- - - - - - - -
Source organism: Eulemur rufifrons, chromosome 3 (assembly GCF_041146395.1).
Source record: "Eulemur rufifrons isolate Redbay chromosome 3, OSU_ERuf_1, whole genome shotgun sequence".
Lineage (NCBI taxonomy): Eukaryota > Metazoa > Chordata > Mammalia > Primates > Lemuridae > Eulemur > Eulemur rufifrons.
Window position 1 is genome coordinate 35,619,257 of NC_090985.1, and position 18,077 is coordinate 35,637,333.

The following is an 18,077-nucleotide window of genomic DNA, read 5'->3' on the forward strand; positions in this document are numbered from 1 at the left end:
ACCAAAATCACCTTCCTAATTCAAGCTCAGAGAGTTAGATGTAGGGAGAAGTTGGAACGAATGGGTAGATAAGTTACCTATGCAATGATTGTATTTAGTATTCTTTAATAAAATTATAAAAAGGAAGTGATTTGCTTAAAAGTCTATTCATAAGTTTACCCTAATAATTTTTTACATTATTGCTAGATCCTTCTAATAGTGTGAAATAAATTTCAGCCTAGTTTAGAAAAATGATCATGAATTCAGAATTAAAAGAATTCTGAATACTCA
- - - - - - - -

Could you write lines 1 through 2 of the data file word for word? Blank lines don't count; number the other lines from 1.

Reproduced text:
Source organism: Eulemur rufifrons, chromosome 3 (assembly GCF_041146395.1).
Source record: "Eulemur rufifrons isolate Redbay chromosome 3, OSU_ERuf_1, whole genome shotgun sequence".